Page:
Introduction: According to current National Comprehensive Cancer Network guidelines, routine imagining for staging low-risk prostate cancer is not recommended. However, extensive overuse of guideline-discordant imaging continues to persist. Incidental findings are common on imaging and little is known about the optimal management. Rates of incidental findings vs. false positive diagnosis from inappropriate imaging are poorly understood and have yet to be quantified for low- and intermediate-risk prostate cancer patients.
Objective: To determine the frequency of positive radiologic findings in patients with low- and intermediate-risk prostate cancer during initial staging at VA New York Harbor Healthcare System.
Methods: We retrospectively reviewed all low- and intermediate-risk prostate cancer patients' medical records from the VA New York Harbor Healthcare System for diagnosis from 2005 to 2015. We reviewed each individual's prebiopsy prostate specific antigen (PSA), Gleason score, and clinical stage. We also determined if imaging obtained yielded a false positive, incidental finding, or if metastatic disease occurred within the 6 months following initial diagnosis.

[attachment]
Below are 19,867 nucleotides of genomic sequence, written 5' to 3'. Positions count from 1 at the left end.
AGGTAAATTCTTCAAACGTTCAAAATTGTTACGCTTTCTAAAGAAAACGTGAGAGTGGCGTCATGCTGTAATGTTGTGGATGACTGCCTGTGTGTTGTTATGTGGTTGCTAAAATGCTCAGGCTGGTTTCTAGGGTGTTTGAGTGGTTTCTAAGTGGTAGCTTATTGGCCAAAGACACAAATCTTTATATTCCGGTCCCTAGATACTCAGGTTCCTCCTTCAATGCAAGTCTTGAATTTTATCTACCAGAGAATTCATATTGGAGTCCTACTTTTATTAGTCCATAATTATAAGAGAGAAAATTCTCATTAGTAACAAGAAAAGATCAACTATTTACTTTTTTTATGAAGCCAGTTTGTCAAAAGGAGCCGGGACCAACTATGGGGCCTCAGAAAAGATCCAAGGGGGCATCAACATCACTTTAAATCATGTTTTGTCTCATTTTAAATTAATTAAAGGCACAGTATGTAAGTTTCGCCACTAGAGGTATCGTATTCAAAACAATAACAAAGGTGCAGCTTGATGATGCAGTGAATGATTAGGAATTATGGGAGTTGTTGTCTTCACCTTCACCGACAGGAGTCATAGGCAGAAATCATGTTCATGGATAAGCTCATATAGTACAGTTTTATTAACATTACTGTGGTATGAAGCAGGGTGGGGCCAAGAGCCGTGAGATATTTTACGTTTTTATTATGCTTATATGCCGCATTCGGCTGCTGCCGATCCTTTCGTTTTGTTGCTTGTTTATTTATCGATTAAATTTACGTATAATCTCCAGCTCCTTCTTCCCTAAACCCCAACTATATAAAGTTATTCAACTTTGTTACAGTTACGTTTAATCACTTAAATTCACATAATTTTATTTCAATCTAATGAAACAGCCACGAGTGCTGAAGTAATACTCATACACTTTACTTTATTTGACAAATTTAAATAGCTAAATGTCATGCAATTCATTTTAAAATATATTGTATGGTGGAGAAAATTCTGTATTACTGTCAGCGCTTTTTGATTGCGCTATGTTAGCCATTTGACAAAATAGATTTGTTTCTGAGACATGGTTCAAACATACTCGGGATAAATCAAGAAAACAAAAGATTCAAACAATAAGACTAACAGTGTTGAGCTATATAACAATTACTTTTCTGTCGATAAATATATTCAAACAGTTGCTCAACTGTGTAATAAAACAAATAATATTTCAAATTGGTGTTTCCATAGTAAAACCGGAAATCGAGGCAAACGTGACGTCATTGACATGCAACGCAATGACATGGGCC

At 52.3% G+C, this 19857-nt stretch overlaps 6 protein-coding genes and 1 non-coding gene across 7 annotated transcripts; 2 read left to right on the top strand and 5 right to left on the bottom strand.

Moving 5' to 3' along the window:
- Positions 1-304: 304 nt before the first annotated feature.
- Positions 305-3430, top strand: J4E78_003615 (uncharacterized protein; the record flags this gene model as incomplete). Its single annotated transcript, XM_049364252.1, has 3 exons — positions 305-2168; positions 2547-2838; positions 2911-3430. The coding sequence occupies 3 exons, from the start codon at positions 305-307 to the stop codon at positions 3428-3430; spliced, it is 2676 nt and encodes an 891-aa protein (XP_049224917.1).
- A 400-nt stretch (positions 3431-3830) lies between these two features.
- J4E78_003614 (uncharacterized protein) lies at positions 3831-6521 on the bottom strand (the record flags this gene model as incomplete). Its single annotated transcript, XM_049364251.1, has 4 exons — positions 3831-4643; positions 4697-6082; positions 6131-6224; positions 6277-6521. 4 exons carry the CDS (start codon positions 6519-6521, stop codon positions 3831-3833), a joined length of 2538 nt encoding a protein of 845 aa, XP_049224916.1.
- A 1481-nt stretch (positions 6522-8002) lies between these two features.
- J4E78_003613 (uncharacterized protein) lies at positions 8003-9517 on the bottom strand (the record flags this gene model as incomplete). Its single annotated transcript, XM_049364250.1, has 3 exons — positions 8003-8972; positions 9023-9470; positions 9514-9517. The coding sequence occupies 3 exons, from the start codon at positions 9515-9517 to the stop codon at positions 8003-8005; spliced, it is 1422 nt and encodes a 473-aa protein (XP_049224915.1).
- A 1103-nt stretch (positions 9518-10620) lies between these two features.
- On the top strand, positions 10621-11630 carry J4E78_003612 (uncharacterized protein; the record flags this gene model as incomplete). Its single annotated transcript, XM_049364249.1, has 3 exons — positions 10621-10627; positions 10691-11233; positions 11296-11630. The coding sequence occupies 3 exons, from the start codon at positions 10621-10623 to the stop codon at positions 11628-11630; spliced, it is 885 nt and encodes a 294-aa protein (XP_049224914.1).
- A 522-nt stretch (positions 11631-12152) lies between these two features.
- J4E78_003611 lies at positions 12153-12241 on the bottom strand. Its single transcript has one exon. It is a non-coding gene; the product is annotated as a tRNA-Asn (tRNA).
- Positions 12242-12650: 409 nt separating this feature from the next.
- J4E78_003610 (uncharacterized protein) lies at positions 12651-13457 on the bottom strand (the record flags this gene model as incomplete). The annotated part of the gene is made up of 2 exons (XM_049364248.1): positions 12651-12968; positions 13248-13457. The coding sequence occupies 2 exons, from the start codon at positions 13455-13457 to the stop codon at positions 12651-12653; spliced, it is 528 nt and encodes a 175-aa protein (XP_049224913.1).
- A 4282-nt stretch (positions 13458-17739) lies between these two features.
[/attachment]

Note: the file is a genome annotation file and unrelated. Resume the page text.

Results: There were 414 men, who were classified as low- to intermediate-risk prostate cancer and underwent inappropriate staging imaging of 4,306 men diagnosed with prostate cancer. Of these 414 men, 178 (43%) had additional follow-up imaging for positive findings. We calculated an incidental finding rate of 10% and a false positive rate of 38% for patients. Five (1%) patients had metastatic disease.
Conclusion: Despite guideline recommendations, imaging overuse remains an issue for low-intermediate-risk prostate cancer patients. The false positive rate found in this analysis is alarmingly high at 38%. This use of scans is burdensome to the healthcare system and patient. This study highlights the frequency of inappropriate imaging and its negative consequences.
Keywords: False positives; Incidental findings; Prostate cancer; Staging imaging.
Copyright © 2018. Published by Elsevier Inc.